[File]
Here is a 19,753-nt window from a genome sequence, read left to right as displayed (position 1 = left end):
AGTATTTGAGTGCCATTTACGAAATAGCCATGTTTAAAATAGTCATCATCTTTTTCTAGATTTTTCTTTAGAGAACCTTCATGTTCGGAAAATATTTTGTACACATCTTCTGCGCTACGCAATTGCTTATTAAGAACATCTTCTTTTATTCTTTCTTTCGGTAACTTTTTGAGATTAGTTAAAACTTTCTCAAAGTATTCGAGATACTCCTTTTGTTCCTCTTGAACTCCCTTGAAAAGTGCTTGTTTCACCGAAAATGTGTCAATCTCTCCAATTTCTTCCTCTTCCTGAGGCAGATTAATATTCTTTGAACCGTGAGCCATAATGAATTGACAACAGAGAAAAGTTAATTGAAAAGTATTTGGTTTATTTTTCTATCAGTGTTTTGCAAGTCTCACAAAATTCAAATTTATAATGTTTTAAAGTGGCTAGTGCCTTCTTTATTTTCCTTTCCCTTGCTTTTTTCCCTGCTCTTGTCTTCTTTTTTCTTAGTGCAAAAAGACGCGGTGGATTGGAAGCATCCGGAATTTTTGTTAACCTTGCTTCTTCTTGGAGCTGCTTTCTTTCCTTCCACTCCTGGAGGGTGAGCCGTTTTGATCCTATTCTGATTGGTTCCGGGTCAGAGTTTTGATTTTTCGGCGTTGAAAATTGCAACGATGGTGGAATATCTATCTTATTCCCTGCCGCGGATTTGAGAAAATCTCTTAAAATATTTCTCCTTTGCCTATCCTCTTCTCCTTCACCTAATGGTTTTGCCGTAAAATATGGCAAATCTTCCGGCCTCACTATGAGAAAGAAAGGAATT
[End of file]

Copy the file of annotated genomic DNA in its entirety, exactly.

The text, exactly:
Here is a 19,753-nt window from a genome sequence, read left to right as displayed (position 1 = left end):
AGTATTTGAGTGCCATTTACGAAATAGCCATGTTTAAAATAGTCATCATCTTTTTCTAGATTTTTCTTTAGAGAACCTTCATGTTCGGAAAATATTTTGTACACATCTTCTGCGCTACGCAATTGCTTATTAAGAACATCTTCTTTTATTCTTTCTTTCGGTAACTTTTTGAGATTAGTTAAAACTTTCTCAAAGTATTCGAGATACTCCTTTTGTTCCTCTTGAACTCCCTTGAAAAGTGCTTGTTTCACCGAAAATGTGTCAATCTCTCCAATTTCTTCCTCTTCCTGAGGCAGATTAATATTCTTTGAACCGTGAGCCATAATGAATTGACAACAGAGAAAAGTTAATTGAAAAGTATTTGGTTTATTTTTCTATCAGTGTTTTGCAAGTCTCACAAAATTCAAATTTATAATGTTTTAAAGTGGCTAGTGCCTTCTTTATTTTCCTTTCCCTTGCTTTTTTCCCTGCTCTTGTCTTCTTTTTTCTTAGTGCAAAAAGACGCGGTGGATTGGAAGCATCCGGAATTTTTGTTAACCTTGCTTCTTCTTGGAGCTGCTTTCTTTCCTTCCACTCCTGGAGGGTGAGCCGTTTTGATCCTATTCTGATTGGTTCCGGGTCAGAGTTTTGATTTTTCGGCGTTGAAAATTGCAACGATGGTGGAATATCTATCTTATTCCCTGCCGCGGATTTGAGAAAATCTCTTAAAATATTTCTCCTTTGCCTATCCTCTTCTCCTTCACCTAATGGTTTTGCCGTAAAATATGGCAAATCTTCCGGCCTCACTATGAGAAAGAAAGGAATT